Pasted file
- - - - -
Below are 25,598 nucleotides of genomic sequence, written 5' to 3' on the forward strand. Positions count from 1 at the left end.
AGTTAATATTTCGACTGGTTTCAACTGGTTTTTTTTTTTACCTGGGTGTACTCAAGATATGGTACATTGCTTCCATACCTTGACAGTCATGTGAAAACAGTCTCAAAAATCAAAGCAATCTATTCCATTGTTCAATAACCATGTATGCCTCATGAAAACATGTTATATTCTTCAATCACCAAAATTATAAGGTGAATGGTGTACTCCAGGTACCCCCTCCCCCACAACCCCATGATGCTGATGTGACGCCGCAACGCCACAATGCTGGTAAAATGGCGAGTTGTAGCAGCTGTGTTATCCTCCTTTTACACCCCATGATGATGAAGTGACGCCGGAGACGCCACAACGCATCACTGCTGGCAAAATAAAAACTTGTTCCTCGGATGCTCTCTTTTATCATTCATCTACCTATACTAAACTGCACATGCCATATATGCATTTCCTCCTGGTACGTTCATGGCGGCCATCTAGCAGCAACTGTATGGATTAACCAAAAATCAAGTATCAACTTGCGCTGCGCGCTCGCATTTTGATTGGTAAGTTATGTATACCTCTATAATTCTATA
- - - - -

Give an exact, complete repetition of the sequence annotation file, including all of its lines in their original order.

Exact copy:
Below are 25,598 nucleotides of genomic sequence, written 5' to 3' on the forward strand. Positions count from 1 at the left end.
AGTTAATATTTCGACTGGTTTCAACTGGTTTTTTTTTTTACCTGGGTGTACTCAAGATATGGTACATTGCTTCCATACCTTGACAGTCATGTGAAAACAGTCTCAAAAATCAAAGCAATCTATTCCATTGTTCAATAACCATGTATGCCTCATGAAAACATGTTATATTCTTCAATCACCAAAATTATAAGGTGAATGGTGTACTCCAGGTACCCCCTCCCCCACAACCCCATGATGCTGATGTGACGCCGCAACGCCACAATGCTGGTAAAATGGCGAGTTGTAGCAGCTGTGTTATCCTCCTTTTACACCCCATGATGATGAAGTGACGCCGGAGACGCCACAACGCATCACTGCTGGCAAAATAAAAACTTGTTCCTCGGATGCTCTCTTTTATCATTCATCTACCTATACTAAACTGCACATGCCATATATGCATTTCCTCCTGGTACGTTCATGGCGGCCATCTAGCAGCAACTGTATGGATTAACCAAAAATCAAGTATCAACTTGCGCTGCGCGCTCGCATTTTGATTGGTAAGTTATGTATACCTCTATAATTCTATA